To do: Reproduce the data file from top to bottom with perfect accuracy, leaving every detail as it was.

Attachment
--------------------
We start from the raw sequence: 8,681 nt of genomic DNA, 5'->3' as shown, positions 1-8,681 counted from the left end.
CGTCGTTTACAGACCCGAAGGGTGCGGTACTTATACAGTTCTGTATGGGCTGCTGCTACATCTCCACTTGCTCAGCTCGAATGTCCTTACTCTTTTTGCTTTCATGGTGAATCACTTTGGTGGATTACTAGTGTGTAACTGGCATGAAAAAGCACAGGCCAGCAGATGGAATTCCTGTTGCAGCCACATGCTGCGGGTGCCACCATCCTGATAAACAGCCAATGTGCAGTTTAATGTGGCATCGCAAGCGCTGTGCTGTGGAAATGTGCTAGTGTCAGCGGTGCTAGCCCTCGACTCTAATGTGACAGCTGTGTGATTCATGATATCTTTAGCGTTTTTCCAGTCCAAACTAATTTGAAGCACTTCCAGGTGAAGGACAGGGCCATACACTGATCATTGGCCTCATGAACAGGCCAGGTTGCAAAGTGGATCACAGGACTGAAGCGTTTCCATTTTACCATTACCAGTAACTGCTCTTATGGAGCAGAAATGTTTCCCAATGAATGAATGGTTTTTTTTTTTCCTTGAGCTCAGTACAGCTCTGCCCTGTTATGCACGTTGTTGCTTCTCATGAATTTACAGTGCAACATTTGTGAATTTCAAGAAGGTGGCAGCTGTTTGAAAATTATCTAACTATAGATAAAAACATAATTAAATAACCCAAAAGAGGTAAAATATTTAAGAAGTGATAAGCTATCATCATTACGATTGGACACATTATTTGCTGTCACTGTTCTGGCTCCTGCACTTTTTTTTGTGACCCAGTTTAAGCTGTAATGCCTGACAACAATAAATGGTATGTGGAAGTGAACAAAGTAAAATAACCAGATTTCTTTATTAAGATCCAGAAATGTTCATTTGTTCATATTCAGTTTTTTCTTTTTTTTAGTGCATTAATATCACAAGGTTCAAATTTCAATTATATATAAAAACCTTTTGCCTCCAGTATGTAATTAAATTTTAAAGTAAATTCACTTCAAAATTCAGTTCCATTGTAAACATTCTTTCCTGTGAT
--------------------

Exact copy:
We start from the raw sequence: 8,681 nt of genomic DNA, 5'->3' as shown, positions 1-8,681 counted from the left end.
CGTCGTTTACAGACCCGAAGGGTGCGGTACTTATACAGTTCTGTATGGGCTGCTGCTACATCTCCACTTGCTCAGCTCGAATGTCCTTACTCTTTTTGCTTTCATGGTGAATCACTTTGGTGGATTACTAGTGTGTAACTGGCATGAAAAAGCACAGGCCAGCAGATGGAATTCCTGTTGCAGCCACATGCTGCGGGTGCCACCATCCTGATAAACAGCCAATGTGCAGTTTAATGTGGCATCGCAAGCGCTGTGCTGTGGAAATGTGCTAGTGTCAGCGGTGCTAGCCCTCGACTCTAATGTGACAGCTGTGTGATTCATGATATCTTTAGCGTTTTTCCAGTCCAAACTAATTTGAAGCACTTCCAGGTGAAGGACAGGGCCATACACTGATCATTGGCCTCATGAACAGGCCAGGTTGCAAAGTGGATCACAGGACTGAAGCGTTTCCATTTTACCATTACCAGTAACTGCTCTTATGGAGCAGAAATGTTTCCCAATGAATGAATGGTTTTTTTTTTTCCTTGAGCTCAGTACAGCTCTGCCCTGTTATGCACGTTGTTGCTTCTCATGAATTTACAGTGCAACATTTGTGAATTTCAAGAAGGTGGCAGCTGTTTGAAAATTATCTAACTATAGATAAAAACATAATTAAATAACCCAAAAGAGGTAAAATATTTAAGAAGTGATAAGCTATCATCATTACGATTGGACACATTATTTGCTGTCACTGTTCTGGCTCCTGCACTTTTTTTTGTGACCCAGTTTAAGCTGTAATGCCTGACAACAATAAATGGTATGTGGAAGTGAACAAAGTAAAATAACCAGATTTCTTTATTAAGATCCAGAAATGTTCATTTGTTCATATTCAGTTTTTTCTTTTTTTTAGTGCATTAATATCACAAGGTTCAAATTTCAATTATATATAAAAACCTTTTGCCTCCAGTATGTAATTAAATTTTAAAGTAAATTCACTTCAAAATTCAGTTCCATTGTAAACATTCTTTCCTGTGAT